It is not often that I do a story that begins in the twentieth century. That is mainly because I cannot get at many records for people that lived past 1940. Today is an exception, mainly because today’s character is a member of my family, and I have enough information and photos to tell a decent story.
Melba Natalie Kasten was born on January 28, 1926. She was the daughter of Alfred and Natalie (Koenig) Kasten. Melba was baptized at Trinity Lutheran Church in Altenburg, Missouri. Below is her baptism record.
I could not resist the temptation to include the record above Melba’s. It shows the record for Robert Fiehler, Gerard’s father. Melba would later marry my father’s brother, so she became my aunt. So Gerard’s father and my Aunt Melba were born just two weeks apart. Gerard’s father would later marry my cousin, Lillian Schilling, so both of these two individuals ended up in my family by marriage.
Around here, if I mention my Aunt Melba, practically no one knows who I am talking about. That is because she was known by almost everybody as Mousie. I could never get myself to call her Mousie, and I don’t think my parents would have approved if I did. She was always Aunt Melba to me.
On November 5, 1950, Mousie married my uncle, Herbert Schmidt at Trinity Lutheran Church. Here is that church record.
I will add here that the Robert Fiehler/Lillian Schilling marriage can be found on the same page in the church books. I also must state that I was born earlier in 1950 and would have been about 9 months old at the time of Herb and Mousie’s wedding. My family lived in St. Louis. I have reason to believe that I likely would have attended this wedding. I obviously do not remember it. It was a Sunday wedding.
The home in which I live right now was once the home in which Herb and Mousie lived. In fact they had this house built back in the mid-50’s. I have great memories of visiting my aunt and uncle when I was a child. We stayed in the same house I now own. I also ran across some old photos which were once taken inside this house that I would like to share. Before, I do so, I must state that Mousie was notorious for not wanting her picture to be taken. These are some of the few photos that I have of her.
First, there was an occasion when my parents joined Herb and Mousie along with my Uncle Rudy and Aunt Dorothy. They can be seen in the photo below. My mother is not in the photos because she was taking them. In this first photo, Mousie can be seen on the right in the striped blouse next to Herb at the end of the table. Rudy and Dorothy are sitting on the opposite side of the table from Mousie. My father has his back to the camera, and my mother had been sitting in the empty chair.
Here is a photo I took of this dining room in my house this morning. Some snowmen are occupying some the chairs these days.
Here is another photo taken on the same occasion. Mousie is in the front glancing over her shoulder.
And this is another one I took today from that angle.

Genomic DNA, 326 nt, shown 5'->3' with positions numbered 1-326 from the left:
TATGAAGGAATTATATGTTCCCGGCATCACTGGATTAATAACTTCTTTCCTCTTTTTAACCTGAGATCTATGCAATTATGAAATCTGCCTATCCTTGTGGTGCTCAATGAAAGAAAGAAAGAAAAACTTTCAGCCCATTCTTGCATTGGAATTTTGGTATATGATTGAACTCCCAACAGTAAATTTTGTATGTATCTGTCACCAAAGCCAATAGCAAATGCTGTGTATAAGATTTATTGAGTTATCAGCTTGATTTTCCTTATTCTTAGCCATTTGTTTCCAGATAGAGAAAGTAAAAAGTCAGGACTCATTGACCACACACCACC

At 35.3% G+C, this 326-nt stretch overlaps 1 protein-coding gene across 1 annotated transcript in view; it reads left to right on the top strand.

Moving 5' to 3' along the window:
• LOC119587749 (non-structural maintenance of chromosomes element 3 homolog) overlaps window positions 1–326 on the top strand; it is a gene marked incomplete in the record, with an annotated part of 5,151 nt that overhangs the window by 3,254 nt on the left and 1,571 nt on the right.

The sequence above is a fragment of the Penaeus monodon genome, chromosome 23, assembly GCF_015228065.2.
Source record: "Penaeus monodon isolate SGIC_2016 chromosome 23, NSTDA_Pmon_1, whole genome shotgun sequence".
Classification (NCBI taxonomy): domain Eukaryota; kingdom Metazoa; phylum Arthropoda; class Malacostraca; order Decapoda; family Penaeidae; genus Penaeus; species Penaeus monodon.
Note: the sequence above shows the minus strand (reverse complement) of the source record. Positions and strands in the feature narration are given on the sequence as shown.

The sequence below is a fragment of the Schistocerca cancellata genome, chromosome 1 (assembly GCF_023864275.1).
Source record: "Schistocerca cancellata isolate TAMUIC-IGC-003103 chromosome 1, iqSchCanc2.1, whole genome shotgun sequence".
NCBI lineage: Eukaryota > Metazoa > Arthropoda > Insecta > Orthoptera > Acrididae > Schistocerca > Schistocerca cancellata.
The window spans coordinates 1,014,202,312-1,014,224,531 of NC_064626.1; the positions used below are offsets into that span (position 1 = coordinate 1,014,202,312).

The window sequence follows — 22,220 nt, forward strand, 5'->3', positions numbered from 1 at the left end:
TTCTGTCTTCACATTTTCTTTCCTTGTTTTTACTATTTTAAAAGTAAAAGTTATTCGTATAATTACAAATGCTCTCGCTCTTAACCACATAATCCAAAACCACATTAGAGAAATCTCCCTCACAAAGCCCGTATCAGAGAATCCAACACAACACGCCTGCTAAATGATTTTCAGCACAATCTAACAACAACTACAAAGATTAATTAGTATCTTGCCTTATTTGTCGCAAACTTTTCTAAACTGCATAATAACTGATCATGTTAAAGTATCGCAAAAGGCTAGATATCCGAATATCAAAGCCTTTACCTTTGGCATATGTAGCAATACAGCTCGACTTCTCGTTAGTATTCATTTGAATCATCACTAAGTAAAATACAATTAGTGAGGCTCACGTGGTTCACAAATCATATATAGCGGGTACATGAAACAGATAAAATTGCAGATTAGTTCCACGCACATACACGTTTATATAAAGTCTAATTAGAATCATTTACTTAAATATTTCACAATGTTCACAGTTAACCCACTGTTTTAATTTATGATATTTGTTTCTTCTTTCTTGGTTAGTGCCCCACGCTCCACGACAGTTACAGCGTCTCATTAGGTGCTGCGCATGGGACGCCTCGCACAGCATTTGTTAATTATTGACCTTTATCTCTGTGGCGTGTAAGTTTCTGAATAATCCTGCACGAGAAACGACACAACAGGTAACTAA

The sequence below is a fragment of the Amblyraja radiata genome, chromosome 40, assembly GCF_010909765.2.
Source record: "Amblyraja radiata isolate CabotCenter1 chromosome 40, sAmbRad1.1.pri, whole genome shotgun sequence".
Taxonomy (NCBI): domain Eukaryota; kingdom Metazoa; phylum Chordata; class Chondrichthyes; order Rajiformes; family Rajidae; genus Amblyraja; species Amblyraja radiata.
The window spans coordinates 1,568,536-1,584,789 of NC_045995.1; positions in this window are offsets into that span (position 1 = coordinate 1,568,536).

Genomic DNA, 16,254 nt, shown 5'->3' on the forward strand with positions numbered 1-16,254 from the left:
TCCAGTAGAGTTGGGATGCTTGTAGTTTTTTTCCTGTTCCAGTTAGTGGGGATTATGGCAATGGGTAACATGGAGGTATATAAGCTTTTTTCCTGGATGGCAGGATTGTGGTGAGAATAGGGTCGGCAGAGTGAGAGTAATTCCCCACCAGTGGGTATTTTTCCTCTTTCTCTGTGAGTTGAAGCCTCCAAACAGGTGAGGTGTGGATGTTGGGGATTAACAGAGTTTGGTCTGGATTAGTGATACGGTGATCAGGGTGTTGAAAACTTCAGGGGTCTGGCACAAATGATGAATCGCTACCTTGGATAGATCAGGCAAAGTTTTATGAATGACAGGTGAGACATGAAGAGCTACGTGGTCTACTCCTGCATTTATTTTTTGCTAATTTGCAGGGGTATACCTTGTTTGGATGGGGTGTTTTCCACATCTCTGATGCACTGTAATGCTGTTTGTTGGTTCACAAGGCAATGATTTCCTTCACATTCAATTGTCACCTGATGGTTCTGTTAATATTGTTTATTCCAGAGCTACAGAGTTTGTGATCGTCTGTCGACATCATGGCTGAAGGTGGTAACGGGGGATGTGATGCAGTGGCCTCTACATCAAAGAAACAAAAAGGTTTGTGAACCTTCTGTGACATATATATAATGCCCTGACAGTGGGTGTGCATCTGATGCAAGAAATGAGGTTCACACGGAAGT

My mother also took a picture of Mousie and Herb in their kitchen. Mousie is standing in front of the stove, which is where you would often find her when we were visiting her home. She was a great cook.
And here is a photo from that angle today.
Uncle Herb did some farming, but he also worked for the East Perry Lumber Company. Mousie was in charge of milking the cows. As near as I can remember, they never had more than 2 or 3 milk cows, but everyone I’ve ever talked to has said that Mousie loved those cows.
Mousie was also a seamstress. She would often make or alter dresses, especially for special occasions. She would make wedding dresses and bridesmaids dresses. Later in their lives, Herb and Mousie started an upholstery business, H & M Upholstery. We own some pieces of furniture that were once re-upholstered by them. A rocking chair that once belonged to my maternal grandparents is shown below that was re-upholstered by them.
Uncle Herb would also fix “cane chairs” like the one in the pictures below. This piece of furniture belongs to Gerard. He does not think Uncle Herb worked on this chair, however.
One special place in our house is a lingering reminder of Mousie. It is a spot on the dining room floor that was darkened over the years because this is where Mousie sat in front of her sewing machine doing her work. At the same time, this location offered her to opportunity to keep an eye on the barn and her cows out the windows.
I don’t have any plans to clean up that part of the floor. To me, it is a reminder of a very special person in my family. I can almost hear her telling her stories and her laughter. She was a wonderful woman.
She also died much too early. She died in 1984 at the age of 58. She and Herb are buried in the Trinity Lutheran Cemetery in Altenburg. That cemetery can be seen from my house.
Nowadays, new memories are being made every time our grandchildren come to stay at our house. They, like I did so long ago, enjoy the very different experience of spending some time in the “country”.
Teacher Winter’s Journal…..January 28, 1839
“On Monday, the 28th, we passed a little city the homes of which were scattered, and on the banks of the Mississippi there were high cliffs which were overgrown with woods. Here we saw the first snow in America.”
Gerard and I have discussed the possible location described here, and our best guess is that it was somewhere in the vicinity of Thebes, Illinois. In the map below, you can see that the geography of that area is still quite hilly on both sides of the Mississippi River.
Another much older map shows the region through which the Knickerbocker was traveling during the end of January in 1839.